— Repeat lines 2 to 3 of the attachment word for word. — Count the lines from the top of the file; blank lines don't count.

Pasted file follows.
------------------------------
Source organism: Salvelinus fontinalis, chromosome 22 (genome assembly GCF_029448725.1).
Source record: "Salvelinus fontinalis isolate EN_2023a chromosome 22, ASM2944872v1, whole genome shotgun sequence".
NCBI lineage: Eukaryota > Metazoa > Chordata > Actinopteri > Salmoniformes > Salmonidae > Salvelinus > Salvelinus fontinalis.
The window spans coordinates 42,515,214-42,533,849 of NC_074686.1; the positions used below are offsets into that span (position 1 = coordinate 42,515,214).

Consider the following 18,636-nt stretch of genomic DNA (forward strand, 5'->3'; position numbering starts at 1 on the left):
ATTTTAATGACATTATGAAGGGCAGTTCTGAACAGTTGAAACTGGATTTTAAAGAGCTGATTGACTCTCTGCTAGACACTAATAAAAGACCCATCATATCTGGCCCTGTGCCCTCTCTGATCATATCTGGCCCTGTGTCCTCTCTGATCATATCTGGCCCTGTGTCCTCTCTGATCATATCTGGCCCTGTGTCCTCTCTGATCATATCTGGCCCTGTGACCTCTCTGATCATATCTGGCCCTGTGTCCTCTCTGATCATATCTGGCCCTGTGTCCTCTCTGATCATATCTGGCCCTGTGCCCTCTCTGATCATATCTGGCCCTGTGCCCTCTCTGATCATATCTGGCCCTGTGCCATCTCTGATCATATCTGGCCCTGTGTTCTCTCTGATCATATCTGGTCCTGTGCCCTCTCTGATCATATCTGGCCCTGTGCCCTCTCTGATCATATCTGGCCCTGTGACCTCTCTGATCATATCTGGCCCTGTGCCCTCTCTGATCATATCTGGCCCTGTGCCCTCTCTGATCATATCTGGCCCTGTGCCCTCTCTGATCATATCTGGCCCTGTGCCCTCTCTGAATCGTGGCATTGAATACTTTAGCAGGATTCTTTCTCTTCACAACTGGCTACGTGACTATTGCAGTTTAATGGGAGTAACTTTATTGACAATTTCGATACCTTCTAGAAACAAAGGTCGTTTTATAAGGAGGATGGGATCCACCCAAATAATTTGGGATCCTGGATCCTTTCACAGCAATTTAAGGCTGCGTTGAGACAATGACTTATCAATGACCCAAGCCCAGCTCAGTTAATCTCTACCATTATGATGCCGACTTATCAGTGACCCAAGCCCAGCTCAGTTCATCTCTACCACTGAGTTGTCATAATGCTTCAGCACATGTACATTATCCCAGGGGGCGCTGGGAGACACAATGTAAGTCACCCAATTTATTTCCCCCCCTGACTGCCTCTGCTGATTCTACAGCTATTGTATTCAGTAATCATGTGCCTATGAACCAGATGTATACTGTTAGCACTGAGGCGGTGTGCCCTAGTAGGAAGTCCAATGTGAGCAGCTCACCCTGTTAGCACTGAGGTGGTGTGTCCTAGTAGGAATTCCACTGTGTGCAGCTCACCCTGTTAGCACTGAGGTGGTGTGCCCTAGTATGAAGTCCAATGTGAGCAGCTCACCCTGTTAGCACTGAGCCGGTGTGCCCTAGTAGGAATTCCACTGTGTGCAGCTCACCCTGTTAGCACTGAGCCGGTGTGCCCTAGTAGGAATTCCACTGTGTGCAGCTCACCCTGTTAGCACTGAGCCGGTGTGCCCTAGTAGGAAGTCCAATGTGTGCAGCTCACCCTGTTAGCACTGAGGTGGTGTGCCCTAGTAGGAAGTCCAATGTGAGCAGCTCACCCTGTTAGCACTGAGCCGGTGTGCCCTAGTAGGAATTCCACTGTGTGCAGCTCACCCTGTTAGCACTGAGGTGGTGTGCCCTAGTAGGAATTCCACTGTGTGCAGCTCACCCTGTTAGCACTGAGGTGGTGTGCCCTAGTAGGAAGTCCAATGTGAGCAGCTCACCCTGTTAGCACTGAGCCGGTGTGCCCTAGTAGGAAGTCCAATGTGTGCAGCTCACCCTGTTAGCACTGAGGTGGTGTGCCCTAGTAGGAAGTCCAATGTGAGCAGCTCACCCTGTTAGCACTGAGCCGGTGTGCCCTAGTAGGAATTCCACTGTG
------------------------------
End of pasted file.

Source record: "Salvelinus fontinalis isolate EN_2023a chromosome 22, ASM2944872v1, whole genome shotgun sequence".
NCBI lineage: Eukaryota > Metazoa > Chordata > Actinopteri > Salmoniformes > Salmonidae > Salvelinus > Salvelinus fontinalis.